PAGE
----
What do they walk away with if they go to college and don't make it to the NBA: a future of about $40,000 a year.
So, financially, there is no question which is the smarter decision, is there?
Great points and also we talk about that language thing being an issues but a whole bunch of foreign players have came over here with the same problem and have been successful. The kid is already 6'11 and possibly growing. You give him 2 years to gain the skills that most European have added to his already Americanize game and size. That is a scary thought. He will probably make a million for his 2 years. Also every player can not do this. People are stupid if they think so nobody will and do this. The agent working this situation is not going help some bum go overseas for money and make him look bad. He is only trying to work with top high school talent like Jenning and now Jeremy Taylor. Also i look back at what I learned in my senior year of high school and honest if I could have bypassed that and made a quarter of a million dollar, I would do it in a second. I did not get any smarter that extra year. People who believe that are really stupid. I started getting smarter and more mature when I have to deal with life situation while I was in the military and it wasnt so much the military but the fact that I was on my own and making money and the problems that come with it.
you do realize if he or others dont make it they can always go back to college with the contracts they are signing and still have a couple hundred thousand or million...you telling me it makes more sense to go to college and not make the nba and or get hurt and not be able to go to europe either?
sorry guys i think i might have worded what i meant wrong. i am saying that the nba is should get rid of there 1 year rule because this is what is gonna happen. i totally agree, i would leave in grade 11, get a fixed contract NO TAX and get piad. maybe 1/30,000 who try make the nba make it so might as well get some good money than anything else.
I understand what you are saying sb13 and do agree that with the age rule remove, less situation like this would arive.
- Large Contract
- Taxes paid by team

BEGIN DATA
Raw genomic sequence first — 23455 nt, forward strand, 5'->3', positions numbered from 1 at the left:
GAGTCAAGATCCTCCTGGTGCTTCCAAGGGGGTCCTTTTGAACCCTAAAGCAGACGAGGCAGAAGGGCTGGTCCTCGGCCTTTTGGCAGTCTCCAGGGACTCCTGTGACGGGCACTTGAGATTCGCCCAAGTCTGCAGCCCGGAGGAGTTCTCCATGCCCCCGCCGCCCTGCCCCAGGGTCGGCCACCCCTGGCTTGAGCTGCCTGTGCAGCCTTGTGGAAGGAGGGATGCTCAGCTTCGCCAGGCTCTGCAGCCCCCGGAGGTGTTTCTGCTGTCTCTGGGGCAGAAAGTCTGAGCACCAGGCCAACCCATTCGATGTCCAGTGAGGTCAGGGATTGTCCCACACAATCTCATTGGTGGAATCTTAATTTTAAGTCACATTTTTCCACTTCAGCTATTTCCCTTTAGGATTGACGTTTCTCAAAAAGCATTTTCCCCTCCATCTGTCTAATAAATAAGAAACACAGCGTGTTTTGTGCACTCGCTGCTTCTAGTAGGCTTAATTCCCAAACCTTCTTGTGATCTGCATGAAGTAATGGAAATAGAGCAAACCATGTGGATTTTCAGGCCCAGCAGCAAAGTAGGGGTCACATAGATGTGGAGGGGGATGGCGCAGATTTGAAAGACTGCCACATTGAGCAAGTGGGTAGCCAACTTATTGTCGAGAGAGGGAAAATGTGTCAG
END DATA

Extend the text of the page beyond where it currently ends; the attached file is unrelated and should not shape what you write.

- Expenses (car, apartment, education, etc.) paid by team
- No restrictions on practice time
- Tougher competition
- Limited exposure
- Limited playing time
- Culture & language barriers
To be honest, going to Europe is the best decision a talented prospect could make. While they may not get the exposure to the general public that they would through high school and college, NBA scouts are more than willing to make the journey to view these players. On top of this, there are multiple tournaments before the draft plus work outs that prospects can display their skills.
I don't think there will be repercussions for now. One hypothetical situation where there could be repercussions is as follows:
A 15 year old physically superior phenom (Mayo, Lebron, etc) who everyone knows is a no miss prospect is recruited to europe for a large contract for 5 years. The first 2 years may be rough, but by his third and fourth he dominates the local and Euroleague, producing buzz and excitement for this team (possibly producing profit). Not only does the player profit by making a large sum of money, expanding his skills beyond the one on one all AAU players learn, and developing his body to play against men, not just boys making him an potential an instant nba star. In this situation the team profits greatly as well, through the fan excitement and eventual nba buy out.
I like that post blancs50. I feel like Taylor will do well. I am just hoping he does not get injuried. I feel like he could possibly turn himself a KG / Lamarcus Alrigde type player and the combination would be ridiculous in the NBA.